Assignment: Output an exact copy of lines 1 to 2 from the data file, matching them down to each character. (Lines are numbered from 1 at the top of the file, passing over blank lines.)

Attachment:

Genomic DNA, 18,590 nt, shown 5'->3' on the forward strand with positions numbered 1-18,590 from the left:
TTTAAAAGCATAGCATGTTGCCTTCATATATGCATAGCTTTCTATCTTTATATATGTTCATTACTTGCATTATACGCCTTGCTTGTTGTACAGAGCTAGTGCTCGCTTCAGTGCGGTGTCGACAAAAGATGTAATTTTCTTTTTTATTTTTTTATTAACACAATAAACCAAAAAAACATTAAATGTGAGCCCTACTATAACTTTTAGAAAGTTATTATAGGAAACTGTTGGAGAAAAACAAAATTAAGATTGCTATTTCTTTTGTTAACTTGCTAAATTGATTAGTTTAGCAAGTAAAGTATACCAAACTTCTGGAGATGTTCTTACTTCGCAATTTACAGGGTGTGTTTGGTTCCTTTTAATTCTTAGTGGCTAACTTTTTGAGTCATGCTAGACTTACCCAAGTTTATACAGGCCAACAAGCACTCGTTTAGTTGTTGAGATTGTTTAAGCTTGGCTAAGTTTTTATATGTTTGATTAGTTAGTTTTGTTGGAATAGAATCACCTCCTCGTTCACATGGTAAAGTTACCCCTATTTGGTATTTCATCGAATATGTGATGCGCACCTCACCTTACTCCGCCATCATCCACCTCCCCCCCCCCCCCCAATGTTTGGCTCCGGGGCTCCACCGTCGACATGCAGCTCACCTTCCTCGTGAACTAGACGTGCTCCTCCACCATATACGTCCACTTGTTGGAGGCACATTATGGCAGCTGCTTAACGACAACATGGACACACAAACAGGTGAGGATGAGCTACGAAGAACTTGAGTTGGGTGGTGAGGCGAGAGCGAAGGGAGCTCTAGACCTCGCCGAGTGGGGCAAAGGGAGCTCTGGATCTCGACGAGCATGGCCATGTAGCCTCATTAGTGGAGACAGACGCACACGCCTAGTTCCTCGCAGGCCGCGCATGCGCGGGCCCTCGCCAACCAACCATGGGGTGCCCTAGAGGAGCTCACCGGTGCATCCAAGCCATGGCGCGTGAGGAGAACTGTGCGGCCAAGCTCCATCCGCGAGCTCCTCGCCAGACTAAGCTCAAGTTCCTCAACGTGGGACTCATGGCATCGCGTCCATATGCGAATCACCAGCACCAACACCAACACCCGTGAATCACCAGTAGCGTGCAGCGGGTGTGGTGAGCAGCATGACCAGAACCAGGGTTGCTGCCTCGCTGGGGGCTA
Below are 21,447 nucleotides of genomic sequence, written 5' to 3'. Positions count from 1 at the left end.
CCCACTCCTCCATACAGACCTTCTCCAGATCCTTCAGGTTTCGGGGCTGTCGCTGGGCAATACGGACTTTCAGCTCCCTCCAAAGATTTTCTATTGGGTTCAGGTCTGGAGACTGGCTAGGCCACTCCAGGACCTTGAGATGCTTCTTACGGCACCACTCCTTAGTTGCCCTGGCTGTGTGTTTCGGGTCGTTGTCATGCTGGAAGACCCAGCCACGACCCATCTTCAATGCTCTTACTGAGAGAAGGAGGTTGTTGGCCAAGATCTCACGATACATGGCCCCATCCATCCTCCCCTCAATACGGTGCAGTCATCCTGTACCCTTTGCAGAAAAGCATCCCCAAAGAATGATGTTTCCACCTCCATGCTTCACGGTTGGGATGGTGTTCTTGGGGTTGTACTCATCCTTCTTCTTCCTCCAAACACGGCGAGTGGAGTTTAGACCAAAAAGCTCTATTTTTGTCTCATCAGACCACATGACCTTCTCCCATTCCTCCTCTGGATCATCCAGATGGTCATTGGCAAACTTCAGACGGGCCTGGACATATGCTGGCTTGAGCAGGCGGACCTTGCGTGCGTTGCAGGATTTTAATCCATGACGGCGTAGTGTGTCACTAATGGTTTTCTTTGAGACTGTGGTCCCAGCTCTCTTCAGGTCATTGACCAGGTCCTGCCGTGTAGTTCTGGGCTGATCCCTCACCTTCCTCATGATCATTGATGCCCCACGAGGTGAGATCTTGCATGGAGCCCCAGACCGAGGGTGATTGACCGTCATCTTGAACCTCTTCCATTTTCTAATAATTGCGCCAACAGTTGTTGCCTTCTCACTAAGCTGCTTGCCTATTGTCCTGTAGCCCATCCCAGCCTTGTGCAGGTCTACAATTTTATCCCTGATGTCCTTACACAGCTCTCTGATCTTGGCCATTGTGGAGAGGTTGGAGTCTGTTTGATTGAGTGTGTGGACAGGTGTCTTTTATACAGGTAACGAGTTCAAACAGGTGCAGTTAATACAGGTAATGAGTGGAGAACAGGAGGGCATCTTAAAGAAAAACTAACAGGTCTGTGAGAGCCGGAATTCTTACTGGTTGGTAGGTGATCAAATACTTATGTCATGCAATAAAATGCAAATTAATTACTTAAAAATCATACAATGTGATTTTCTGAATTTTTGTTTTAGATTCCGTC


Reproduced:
Genomic DNA, 18,590 nt, shown 5'->3' on the forward strand with positions numbered 1-18,590 from the left:
TTTAAAAGCATAGCATGTTGCCTTCATATATGCATAGCTTTCTATCTTTATATATGTTCATTACTTGCATTATACGCCTTGCTTGTTGTACAGAGCTAGTGCTCGCTTCAGTGCGGTGTCGACAAAAGATGTAATTTTCTTTTTTATTTTTTTATTAACACAATAAACCAAAAAAACATTAAATGTGAGCCCTACTATAACTTTTAGAAAGTTATTATAGGAAACTGTTGGAGAAAAACAAAATTAAGATTGCTATTTCTTTTGTTAACTTGCTAAATTGATTAGTTTAGCAAGTAAAGTATACCAAACTTCTGGAGATGTTCTTACTTCGCAATTTACAGGGTGTGTTTGGTTCCTTTTAATTCTTAGTGGCTAACTTTTTGAGTCATGCTAGACTTACCCAAGTTTATACAGGCCAACAAGCACTCGTTTAGTTGTTGAGATTGTTTAAGCTTGGCTAAGTTTTTATATGTTTGATTAGTTAGTTTTGTTGGAATAGAATCACCTCCTCGTTCACATGGTAAAGTTACCCCTATTTGGTATTTCATCGAATATGTGATGCGCACCTCACCTTACTCCGCCATCATCCACCTCCCCCCCCCCCCCCAATGTTTGGCTCCGGGGCTCCACCGTCGACATGCAGCTCACCTTCCTCGTGAACTAGACGTGCTCCTCCACCATATACGTCCACTTGTTGGAGGCACATTATGGCAGCTGCTTAACGACAACATGGACACACAAACAGGTGAGGATGAGCTACGAAGAACTTGAGTTGGGTGGTGAGGCGAGAGCGAAGGGAGCTCTAGACCTCGCCGAGTGGGGCAAAGGGAGCTCTGGATCTCGACGAGCATGGCCATGTAGCCTCATTAGTGGAGACAGACGCACACGCCTAGTTCCTCGCAGGCCGCGCATGCGCGGGCCCTCGCCAACCAACCATGGGGTGCCCTAGAGGAGCTCACCGGTGCATCCAAGCCATGGCGCGTGAGGAGAACTGTGCGGCCAAGCTCCATCCGCGAGCTCCTCGCCAGACTAAGCTCAAGTTCCTCAACGTGGGACTCATGGCATCGCGTCCATATGCGAATCACCAGCACCAACACCAACACCCGTGAATCACCAGTAGCGTGCAGCGGGTGTGGTGAGCAGCATGACCAGAACCAGGGTTGCTGCCTCGCTGGGGGCTA